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THOMAS MOORE, ESQ.
COMPRISING ANECDOTES OF ANCIENT MINSTRELSY, ILLUS
TRATIVE OF THE « IRISH MELODIES.»
BY J. W. LAKE.
NOTWITHSTANDING the number of literary men to whom Ireland has given birth, there is very little connected with their names which conveys to us any thing of a national association; for the land of their nativity scarcely enjoys a single ray of that brilliant miqd, which sheds its intellectual brightness over the sister country. Congreve.was an apostate, and Swift only by accident a patriot; whilst Goldsmith was weak enough to affect an air of contempt for a people whose accent was indelibly stamped on his tongue. We could protract the list of her ungrateful and thoughtless « men of mind » even to our own day; but the task would be invidious, and we gladly turn from it to one who forms a splendid exception-one who is not ashamed of Ireland, and of whom Ireland is justly proud.
Land of the Muse! in glory's lay,
In history's leaf thy name shall soar,
The reign of tyranny is o'er;
Immortal names have honour'd thee
A Sheridan, a Wellesley;
The spirit bright of Liberty,
Mr Moore is every way an Irishman, in heart, in feelings, and in principles. For his country he has done more than any man living: he has associated her name, and her attributes, with poetry and music, neither of which can ever die, while taste, patriotisın, and literature subsist in the world; and whilst these survive, Ireland will form the theme of Beauty's song, and Irish music the charm of every cultivated mind. But, all extrinsic circumstances apart, there is in the melodies of Mr Moore a sacred fire, which conveys its vividness to the soul of his readers; and they must be made of sterner stuff than the ordinary race of men, if their bosoms do not glow with liberal and patriotic enthusiasm, while they peruse the harmonious creations of a poet who has clothed the wild and eccentric airs of his country in words that burn, and sentiments that find an echo in every generous breast.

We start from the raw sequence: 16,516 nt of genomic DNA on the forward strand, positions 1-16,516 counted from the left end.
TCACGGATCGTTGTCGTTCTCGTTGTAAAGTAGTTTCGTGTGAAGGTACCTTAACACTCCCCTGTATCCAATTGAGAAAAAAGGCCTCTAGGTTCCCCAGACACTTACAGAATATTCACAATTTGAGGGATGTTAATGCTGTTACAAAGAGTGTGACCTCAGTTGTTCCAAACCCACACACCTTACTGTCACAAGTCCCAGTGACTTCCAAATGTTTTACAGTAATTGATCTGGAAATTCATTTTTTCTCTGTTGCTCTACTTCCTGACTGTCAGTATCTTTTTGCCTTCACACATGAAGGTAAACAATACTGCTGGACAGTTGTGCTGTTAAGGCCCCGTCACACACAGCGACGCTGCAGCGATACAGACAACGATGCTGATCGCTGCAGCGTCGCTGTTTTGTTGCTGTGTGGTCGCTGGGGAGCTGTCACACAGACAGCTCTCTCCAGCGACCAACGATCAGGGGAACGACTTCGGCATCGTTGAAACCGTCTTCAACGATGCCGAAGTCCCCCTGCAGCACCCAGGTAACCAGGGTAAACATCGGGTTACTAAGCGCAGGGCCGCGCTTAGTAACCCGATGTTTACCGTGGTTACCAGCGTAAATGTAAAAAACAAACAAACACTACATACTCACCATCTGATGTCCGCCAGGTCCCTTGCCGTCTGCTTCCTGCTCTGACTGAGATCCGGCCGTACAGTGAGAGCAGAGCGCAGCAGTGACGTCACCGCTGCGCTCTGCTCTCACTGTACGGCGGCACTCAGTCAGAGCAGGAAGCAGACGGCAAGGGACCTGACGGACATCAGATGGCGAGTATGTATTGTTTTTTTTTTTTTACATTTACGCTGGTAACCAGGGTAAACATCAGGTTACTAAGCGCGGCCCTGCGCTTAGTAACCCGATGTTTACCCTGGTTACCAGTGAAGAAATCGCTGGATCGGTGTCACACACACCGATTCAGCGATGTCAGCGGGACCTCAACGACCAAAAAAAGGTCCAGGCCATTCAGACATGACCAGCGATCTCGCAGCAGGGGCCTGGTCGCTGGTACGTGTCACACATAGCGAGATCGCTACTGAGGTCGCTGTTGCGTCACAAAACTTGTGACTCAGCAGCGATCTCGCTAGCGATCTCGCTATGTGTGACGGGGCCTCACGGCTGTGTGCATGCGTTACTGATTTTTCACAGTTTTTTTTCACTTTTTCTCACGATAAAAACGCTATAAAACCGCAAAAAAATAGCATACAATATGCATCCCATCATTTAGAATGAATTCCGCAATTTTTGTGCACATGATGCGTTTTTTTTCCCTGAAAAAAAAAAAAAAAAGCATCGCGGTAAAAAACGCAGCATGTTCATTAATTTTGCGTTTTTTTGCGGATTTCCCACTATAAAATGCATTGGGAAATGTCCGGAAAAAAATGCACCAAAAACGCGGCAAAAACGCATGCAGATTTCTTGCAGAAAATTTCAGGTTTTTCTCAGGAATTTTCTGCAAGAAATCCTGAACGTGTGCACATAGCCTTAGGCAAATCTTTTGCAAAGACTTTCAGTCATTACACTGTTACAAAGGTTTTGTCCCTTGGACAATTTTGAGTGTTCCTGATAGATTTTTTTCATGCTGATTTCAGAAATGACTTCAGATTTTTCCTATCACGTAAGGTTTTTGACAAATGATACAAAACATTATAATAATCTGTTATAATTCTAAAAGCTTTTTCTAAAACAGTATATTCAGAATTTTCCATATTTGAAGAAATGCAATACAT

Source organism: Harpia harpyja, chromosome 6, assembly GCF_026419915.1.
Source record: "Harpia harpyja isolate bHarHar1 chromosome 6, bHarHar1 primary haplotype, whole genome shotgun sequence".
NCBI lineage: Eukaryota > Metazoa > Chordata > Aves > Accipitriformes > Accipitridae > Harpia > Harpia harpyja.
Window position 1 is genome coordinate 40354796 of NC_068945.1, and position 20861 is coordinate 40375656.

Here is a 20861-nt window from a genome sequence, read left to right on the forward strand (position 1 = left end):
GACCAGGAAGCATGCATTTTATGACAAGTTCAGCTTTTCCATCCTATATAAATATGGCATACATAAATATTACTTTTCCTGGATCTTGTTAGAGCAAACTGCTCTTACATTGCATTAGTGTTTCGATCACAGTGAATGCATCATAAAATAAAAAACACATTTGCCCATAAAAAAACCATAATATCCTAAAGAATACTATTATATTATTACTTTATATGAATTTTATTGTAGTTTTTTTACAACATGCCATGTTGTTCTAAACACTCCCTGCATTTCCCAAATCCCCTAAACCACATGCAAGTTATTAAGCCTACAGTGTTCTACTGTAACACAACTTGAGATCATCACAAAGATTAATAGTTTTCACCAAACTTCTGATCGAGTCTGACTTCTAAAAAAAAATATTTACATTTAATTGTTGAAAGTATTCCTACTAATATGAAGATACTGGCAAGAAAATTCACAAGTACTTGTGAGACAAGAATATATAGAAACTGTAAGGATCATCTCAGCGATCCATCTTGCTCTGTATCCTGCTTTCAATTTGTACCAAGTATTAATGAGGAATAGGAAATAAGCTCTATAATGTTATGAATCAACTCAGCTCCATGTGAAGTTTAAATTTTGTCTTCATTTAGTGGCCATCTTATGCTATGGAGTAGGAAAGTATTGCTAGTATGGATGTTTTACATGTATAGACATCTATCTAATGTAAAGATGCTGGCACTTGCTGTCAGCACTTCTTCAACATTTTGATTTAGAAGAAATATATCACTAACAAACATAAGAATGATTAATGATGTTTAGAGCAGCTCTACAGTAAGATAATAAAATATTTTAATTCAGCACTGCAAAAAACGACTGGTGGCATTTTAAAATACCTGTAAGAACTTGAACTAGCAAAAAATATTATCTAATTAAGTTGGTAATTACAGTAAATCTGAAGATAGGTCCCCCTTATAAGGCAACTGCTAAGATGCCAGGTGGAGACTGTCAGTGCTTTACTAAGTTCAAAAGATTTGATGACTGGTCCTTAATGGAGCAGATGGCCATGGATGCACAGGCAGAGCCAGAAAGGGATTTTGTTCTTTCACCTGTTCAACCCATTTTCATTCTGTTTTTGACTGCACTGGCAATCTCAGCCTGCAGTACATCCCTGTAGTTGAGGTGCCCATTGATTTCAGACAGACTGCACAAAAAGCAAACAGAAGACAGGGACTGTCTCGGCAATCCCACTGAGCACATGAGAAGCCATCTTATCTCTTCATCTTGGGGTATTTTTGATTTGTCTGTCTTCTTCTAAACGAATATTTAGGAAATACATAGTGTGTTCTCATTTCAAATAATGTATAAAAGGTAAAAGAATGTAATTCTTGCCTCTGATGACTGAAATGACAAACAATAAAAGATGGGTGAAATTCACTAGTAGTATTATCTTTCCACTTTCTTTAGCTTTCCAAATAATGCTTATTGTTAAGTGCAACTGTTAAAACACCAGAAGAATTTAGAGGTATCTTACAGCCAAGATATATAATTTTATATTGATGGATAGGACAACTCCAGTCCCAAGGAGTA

Had Mr Moore done no more than this, he would be entitled to the gratitude of his countrymen; but his genius, like his own Peri, seems never pleased, but while hovering over the region he loves; or if it makes a short excursion, it is only in the hope of securing some advantage that may accelerate the removal of those disqualifications, which are supposed to exclude happiness from the limits of his country. In « Lalla Rookh » he has given his fire-worshippers the wrongs and feelings of Irishmen; while, in the « Memoirs of Captain Rock,» he has accomplished a most difficult task-written a history of Ireland that has been read.
On such grounds we may well claim for Mr Moore what he deserves—the crown of patriotism; but it is not on this head alone he is entitled to our praise. As a poet, since the
lamented death of Byron, he stands almost without a competitor; and as a prose-writer, he is highly respectable.
Mr Moore is the only son of the late Mr Garret Moore, formerly a respectable tradesman in Dublin, where our poet was born on the 28th of May, 1780. He has two sisters; and his infantine days seem to have left the most agreeable impressions on his memory. In an epistle to his eldest sister, dated November, 1803, and written from Norfolk in Virginia, he retraces with delight their childhood, and describes the endearments of home, with a sensibility as exquisite as that which breathes through the lines of Cowper on receiving his mother's picture.